Devastating herbicide drift endangers vineyards


Photo by Flickr user Derek [snekse], used under a Creative Commons license (CC BY-NC-ND 2.0)

A few weeks ago, Harvest Public Media posted a story about how certain herbicides used on corn and soy fields, along with golf courses and lawns, can pose serious risks to the relatively small but growing number of Midwestern vineyards. As Grant Gerlock reports,

Occasionally, herbicides like 2,4-D drift beyond their target, and for nearby vineyards the results can be devastating.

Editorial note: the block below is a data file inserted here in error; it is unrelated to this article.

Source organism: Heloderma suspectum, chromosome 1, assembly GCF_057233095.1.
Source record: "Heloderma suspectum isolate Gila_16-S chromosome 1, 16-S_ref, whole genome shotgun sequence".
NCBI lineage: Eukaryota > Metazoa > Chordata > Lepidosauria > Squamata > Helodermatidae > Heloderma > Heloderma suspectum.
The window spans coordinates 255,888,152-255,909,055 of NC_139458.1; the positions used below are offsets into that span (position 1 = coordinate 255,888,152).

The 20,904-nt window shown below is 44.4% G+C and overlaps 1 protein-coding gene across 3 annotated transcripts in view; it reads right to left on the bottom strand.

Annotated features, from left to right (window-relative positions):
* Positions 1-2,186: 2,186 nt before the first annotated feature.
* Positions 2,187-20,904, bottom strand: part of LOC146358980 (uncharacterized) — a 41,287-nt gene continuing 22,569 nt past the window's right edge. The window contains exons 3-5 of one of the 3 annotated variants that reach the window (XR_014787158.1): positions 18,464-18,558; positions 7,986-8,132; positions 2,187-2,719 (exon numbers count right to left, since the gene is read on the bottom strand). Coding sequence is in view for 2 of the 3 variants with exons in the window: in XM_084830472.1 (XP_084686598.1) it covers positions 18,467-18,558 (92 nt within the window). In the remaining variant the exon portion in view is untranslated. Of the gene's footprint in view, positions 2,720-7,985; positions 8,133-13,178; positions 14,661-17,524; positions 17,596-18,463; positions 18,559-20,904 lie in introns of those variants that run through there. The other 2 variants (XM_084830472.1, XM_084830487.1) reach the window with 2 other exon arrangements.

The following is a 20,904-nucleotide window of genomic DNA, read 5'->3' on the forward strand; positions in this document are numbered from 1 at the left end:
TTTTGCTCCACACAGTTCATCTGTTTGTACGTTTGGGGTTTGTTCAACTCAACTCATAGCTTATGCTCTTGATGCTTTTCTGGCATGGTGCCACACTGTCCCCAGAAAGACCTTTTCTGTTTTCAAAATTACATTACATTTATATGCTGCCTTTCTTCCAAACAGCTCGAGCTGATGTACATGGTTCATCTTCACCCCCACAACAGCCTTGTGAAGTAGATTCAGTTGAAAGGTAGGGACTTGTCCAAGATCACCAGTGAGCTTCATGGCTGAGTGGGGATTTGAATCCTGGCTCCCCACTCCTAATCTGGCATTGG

2,4-D is a common herbicide used by farmers because it kills weeds but doesn’t kill their corn….

“Unfortunately, it just so happens that grapes are very sensitive to small amounts of 2,4-D,” said Lowell Sandell, a weed scientist at the University of Nebraska Lincoln.

The problem is not direct spray, it’s herbicide drift. Drift can happen with any weed killer. A stiff breeze can carry tiny droplets from the sprayer in one field to the vineyard next door.

But 2,4-D and another chemical, dicamba, remain a threat for drift up to two days after they are sprayed. On a hot day they can volatilize, or evaporate, and take to the wind.

It’s a thoughtful story about an important way that commodity production and smaller-scale farms interact, for better or worse. Find the full audio and text versions of the piece here.


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